***************************************************************************
Adding simplejson 2.0.9 to easy-install.pth file

Installed /home/lsoto/jython2.5.0/Lib/site-packages/simplejson-2.0.9-py2.5.egg
Finished processing dependencies for python-twitter


The output is a bit verbose, but it gives you a detailed idea of the steps automated by easy_install. Let’s review it piece by piece:

Searching for python-twitter
Best match: python-twitter 0.6


We asked for “python-twitter,” which is looked up on PyPI, the Python Package Index, which lists all the Python packages produced by the community (as long as they have been registered by the author, which is usually the case). The version 0.6 was selected since it was the most recent version at the time we ran the command.

Let’s see what's next on the easy_install output:

Running python-twitter-0.6/setup.py -q bdist_egg --dist-dir /var/folders/mQ/mQkMNKiaE583pWpee85FFk+++TI/-Tmp-/easy_install-FU5COZ/python-twitter-0.6/egg-dist-tmp-EeR4RD
zip_safe flag not set; analyzing archive contents...
Unable to analyze compiled code on this platform.
Please ask the author to include a 'zip_safe' setting (either True or False) in the package's setup.py



Nothing special here: it ran the needed commands to install the library. The next bits are more interesting:

Processing dependencies for python-twitter
Searching for simplejson
Best match: simplejson 2.0.9


As you can see, the dependency on simplejson was discovered and, since it is not already installed it is being downloaded. Next we see:

Processing simplejson-2.0.9.tar.gz
Running simplejson-2.0.9/setup.py -q bdist_egg --dist-dir /var/folders/mQ/mQkMNKiaE583pWpee85FFk+++TI/-Tmp-/easy_install-VgAKxa/simplejson-2.0.9/egg-dist-tmp-jcntqu
***************************************************************************
WARNING: The C extension could not be compiled, speedups are not enabled.
Failure information, if any, is above.
I'm retrying the build without the C extension now.
***************************************************************************
***************************************************************************
WARNING: The C extension could not be compiled, speedups are not enabled.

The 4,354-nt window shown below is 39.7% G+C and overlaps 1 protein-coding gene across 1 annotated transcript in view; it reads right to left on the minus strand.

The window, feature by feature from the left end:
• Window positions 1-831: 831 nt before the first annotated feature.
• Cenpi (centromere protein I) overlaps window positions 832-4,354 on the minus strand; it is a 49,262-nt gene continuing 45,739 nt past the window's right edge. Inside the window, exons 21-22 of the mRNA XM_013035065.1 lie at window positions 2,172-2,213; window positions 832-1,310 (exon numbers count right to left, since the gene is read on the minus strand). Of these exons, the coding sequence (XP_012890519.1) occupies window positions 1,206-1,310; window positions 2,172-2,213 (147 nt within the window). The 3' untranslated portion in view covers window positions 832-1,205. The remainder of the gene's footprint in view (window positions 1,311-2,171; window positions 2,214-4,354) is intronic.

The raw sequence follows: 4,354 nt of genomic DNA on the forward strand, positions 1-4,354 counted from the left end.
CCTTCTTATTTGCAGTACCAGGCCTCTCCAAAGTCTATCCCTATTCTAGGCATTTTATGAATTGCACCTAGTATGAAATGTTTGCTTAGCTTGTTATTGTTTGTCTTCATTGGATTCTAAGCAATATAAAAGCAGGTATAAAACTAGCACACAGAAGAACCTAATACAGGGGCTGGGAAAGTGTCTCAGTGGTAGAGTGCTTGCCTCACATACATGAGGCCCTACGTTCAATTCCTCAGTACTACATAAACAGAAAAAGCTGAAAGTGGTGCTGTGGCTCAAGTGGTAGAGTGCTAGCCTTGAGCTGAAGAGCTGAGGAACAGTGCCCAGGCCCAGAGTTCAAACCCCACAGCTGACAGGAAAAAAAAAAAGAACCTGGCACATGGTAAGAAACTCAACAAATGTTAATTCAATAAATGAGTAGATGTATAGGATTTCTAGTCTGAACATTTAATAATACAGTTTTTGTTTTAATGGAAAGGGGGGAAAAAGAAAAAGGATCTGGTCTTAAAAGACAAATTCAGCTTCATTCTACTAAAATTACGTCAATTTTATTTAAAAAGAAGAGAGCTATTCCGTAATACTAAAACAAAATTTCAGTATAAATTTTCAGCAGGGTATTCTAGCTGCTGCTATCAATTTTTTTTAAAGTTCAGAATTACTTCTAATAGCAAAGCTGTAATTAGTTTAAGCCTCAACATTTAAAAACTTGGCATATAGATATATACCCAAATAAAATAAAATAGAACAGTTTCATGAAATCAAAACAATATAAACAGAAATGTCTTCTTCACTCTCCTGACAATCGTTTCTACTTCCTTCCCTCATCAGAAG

Plain-Python installation succeeded.
***************************************************************************
Adding simplejson 2.0.9 to easy-install.pth file

Installed /home/lsoto/jython2.5.0/Lib/site-packages/simplejson-2.0.9-py2.5.egg


The warnings are produced because the simplejson installation tries to compile a C extension which for obvious reasons only works with CPython and not with Jython.

Finally, we see:

Finished processing dependencies for python-twitter


Which signals the end of the automated installation process for python-twitter. You can test that it was successfully installed by running Jython and doing an import twitter on the interactive interpreter.

As noted above, easy_install will try to get the latest version for the library you specify. If you want a particular version, for example the 0.5 release of python-twitter then you can specify it in this way:

$easy_install python-twitter==0.5  If new versions of python-twitter are released later, you can tell easy_install to upgrade it to the latest available version, by using the flag: $ easy_install -U python-twitter


For debugging purposes, it is always useful to know where the bits installed using easy_install go. As you can stop of the install output, they are installed into <path-to-jython>/Lib/site-packages/<name_of_library>-<version>.egg which may be a directory or a compressed zip file. Also, easy_install adds an entry to the file <path-to-jython>/Lib/site-packages/easy-install.pth, which ends up adding the directory or zip file to sys.path by default.